Republican interest in health care driven by Obamacare opposition only
February 28, 2013 1 Comment
Philip Klein has a piece commenting on CPAC having no health sessions, and concluding that conservative interest in health policy was mostly driven by opposition to Obamacare.
Though it’s a struggle to come up with silver linings from the passage of the health care law, it seemed that, at least for a while, conservatives were becoming more engaged on the health care issue. But in hindsight, the interest in health care policy on the Right is looking more like a fad built around opposition to Obamacare. [emphasis added]
So, this is being treated as a new insight by some, but if you read this blog that goes down into the ‘no duh’ category. Here is just one fairly recent post treating this as obvious (particularly with respect to elected Republicans who would have to expend political capital to do something on health reform) and here is another. They are legion on my blog. And I think that is a really bad thing, because I think we need a deal to move to next steps after the ACA, and it takes two sides to have a deal.
Following up on yesterday’s post highlighting one part of the health reform deal I claimed in my book is what Republicans and Democrats would get to after the ACA if they negotiated based on their interests, page 60-61 of my book noted the general political reasoning of reaching such a deal (it was written prior to the Supreme Court Case):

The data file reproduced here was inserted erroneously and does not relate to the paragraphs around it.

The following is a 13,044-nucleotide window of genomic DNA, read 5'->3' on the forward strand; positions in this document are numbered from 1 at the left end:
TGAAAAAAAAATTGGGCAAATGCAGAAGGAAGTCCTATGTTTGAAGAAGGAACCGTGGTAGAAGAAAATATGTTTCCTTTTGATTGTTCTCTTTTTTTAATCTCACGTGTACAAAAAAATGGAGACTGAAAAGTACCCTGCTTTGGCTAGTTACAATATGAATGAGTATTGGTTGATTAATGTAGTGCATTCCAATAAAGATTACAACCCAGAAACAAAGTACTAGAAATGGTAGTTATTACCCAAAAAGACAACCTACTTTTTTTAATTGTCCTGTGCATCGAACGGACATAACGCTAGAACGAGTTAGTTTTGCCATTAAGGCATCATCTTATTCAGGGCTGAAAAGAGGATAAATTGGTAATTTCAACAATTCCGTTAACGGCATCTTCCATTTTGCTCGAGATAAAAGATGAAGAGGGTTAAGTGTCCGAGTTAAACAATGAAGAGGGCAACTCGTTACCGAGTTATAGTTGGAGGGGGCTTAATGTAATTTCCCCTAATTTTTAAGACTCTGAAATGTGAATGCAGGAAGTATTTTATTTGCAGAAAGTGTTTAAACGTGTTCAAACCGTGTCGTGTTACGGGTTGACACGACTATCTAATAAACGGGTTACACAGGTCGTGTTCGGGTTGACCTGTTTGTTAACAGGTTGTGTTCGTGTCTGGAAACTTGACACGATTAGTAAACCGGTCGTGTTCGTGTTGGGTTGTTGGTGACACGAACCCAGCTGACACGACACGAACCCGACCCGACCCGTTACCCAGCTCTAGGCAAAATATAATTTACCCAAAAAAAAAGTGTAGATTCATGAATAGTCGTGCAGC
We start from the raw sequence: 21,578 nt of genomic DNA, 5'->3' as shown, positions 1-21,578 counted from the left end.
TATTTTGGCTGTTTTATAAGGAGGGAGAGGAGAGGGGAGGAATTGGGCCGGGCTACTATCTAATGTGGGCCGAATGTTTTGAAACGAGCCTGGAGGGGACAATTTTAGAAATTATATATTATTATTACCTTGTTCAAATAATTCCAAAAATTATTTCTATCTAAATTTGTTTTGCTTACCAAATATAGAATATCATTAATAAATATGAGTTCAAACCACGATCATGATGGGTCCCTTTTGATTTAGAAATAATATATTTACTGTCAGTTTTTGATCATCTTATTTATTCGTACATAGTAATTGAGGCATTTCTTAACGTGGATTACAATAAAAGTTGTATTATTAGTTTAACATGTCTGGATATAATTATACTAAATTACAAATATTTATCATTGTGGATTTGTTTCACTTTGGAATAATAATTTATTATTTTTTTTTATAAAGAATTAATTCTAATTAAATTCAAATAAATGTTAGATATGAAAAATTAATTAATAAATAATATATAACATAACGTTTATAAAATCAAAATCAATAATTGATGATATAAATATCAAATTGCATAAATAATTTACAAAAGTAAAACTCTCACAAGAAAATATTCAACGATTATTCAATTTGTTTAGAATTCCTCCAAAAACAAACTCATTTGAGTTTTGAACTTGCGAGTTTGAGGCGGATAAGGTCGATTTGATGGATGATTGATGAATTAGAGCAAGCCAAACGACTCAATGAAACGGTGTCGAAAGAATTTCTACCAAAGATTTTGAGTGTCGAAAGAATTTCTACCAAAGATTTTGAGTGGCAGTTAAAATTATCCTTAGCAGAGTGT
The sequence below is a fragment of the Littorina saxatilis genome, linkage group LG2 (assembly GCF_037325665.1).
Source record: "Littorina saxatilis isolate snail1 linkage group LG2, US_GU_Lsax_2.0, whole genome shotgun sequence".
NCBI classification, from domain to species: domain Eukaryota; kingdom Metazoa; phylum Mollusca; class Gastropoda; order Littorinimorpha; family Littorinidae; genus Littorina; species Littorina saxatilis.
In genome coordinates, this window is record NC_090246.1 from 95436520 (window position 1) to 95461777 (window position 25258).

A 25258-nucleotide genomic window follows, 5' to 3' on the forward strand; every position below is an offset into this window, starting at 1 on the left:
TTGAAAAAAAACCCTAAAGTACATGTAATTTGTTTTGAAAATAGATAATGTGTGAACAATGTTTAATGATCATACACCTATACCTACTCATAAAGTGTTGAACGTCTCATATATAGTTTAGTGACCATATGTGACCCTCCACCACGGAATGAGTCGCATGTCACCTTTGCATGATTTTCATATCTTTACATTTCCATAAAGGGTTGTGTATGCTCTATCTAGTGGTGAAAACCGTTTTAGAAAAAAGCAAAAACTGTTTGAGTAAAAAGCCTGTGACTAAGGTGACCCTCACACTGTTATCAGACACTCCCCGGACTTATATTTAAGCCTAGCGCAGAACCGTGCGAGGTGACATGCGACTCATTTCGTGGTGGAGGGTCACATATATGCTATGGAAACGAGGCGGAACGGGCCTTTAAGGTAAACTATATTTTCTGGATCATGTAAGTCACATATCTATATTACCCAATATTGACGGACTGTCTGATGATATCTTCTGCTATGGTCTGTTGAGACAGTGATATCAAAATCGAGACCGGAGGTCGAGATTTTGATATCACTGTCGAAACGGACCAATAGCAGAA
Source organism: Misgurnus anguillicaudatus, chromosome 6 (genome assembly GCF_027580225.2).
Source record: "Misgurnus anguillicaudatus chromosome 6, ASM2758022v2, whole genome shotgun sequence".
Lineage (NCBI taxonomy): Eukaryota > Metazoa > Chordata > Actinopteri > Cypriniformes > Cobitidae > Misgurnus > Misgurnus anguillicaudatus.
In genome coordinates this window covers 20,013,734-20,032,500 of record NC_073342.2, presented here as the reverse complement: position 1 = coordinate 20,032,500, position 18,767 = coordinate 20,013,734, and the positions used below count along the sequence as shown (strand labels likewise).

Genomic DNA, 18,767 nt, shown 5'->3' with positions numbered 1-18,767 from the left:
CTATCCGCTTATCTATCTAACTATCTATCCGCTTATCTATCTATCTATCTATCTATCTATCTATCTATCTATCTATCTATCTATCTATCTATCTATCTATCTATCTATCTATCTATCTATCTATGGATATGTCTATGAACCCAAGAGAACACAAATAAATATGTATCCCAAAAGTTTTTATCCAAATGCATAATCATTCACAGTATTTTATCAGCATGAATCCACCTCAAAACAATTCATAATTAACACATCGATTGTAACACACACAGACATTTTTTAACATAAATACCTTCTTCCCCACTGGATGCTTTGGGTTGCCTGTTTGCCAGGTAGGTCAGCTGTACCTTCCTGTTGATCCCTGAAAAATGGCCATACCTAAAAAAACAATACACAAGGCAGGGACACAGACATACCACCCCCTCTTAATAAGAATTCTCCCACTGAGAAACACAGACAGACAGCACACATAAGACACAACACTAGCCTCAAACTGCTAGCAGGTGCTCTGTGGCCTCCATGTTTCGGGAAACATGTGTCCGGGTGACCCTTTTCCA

Such a deal would make the individual mandate unneeded. It is unclear what the Supreme Court may rule about the mandate in June 2012. If it is upheld, a political deal is still needed to move ahead, and if the mandate is overturned but the rest of the law remains intact, consequential changes will be needed to achieve risk pooling. This compromise would allow President Obama and the Democratic party to take credit for compromising on their initial health reform law, and Republicans could take credit for getting rid of the individual mandate. Progressives will have achieved their long term goal of universal coverage (that the ACA as is, will not achieve), while Republicans will be bailed out from having to offer a comprehensive reform plan that can address costs and quality while expanding insurance coverage rates, which they do not have. It is telling that they made no progress toward a vision of what they were for since taking control of the House of Representatives. Without such a plan, Republicans have no hope of ever achieving a balanced budget. [emphasis added]
Just to be clear, there are some conservative intellectuals with some interesting ideas. What there appear to never have been are any elected Republicans willing to lose the next election for advancing health reform legislatively. Obamacare was always a better political issue for Republicans than an opportunity to lay out a clear alternative, because health reform that addresses coverage, cost and quality is hard. Their lack of coherence on health policy renders their top line claims about desired levels of federal spending (like a Balanced Budget Amendment with spending capped at 18% of GDP) to be absurd.
I say all this who has written a book that says what we most need to develop a sustainable budget is a deal on health reform. But again, it takes two sides (of elected officials) with a coherent position and negotiating interest to cut a deal.